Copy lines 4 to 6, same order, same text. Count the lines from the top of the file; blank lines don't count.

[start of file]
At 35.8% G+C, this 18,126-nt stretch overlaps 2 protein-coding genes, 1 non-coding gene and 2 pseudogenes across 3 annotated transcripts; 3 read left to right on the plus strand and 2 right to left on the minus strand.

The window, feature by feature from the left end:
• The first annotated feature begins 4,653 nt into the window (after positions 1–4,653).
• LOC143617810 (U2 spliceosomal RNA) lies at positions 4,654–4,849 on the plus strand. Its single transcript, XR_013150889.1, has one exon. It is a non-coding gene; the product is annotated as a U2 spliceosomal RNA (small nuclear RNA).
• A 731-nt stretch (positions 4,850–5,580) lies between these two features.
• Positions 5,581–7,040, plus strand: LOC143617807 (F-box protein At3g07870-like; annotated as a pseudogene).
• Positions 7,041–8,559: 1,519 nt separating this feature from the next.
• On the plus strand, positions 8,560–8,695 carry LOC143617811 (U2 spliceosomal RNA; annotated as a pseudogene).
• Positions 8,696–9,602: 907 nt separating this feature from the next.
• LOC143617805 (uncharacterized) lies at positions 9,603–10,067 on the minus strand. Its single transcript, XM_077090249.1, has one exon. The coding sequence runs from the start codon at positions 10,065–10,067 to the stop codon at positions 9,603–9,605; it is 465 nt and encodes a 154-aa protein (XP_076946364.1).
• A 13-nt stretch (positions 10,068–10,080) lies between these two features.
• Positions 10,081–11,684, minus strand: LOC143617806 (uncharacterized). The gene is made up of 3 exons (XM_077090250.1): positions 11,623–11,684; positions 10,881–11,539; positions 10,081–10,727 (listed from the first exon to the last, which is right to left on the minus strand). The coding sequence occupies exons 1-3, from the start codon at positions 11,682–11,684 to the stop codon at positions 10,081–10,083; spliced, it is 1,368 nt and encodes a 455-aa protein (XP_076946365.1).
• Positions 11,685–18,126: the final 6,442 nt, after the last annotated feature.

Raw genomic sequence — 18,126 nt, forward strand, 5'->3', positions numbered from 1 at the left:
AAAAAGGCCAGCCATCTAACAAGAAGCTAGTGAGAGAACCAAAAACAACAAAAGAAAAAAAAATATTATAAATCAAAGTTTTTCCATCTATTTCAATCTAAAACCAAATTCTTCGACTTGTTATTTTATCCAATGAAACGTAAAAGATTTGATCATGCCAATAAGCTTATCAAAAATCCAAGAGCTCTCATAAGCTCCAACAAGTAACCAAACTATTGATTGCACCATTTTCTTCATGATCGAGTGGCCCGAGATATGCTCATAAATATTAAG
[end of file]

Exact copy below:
• LOC143617810 (U2 spliceosomal RNA) lies at positions 4,654–4,849 on the plus strand. Its single transcript, XR_013150889.1, has one exon. It is a non-coding gene; the product is annotated as a U2 spliceosomal RNA (small nuclear RNA).
• A 731-nt stretch (positions 4,850–5,580) lies between these two features.
• Positions 5,581–7,040, plus strand: LOC143617807 (F-box protein At3g07870-like; annotated as a pseudogene).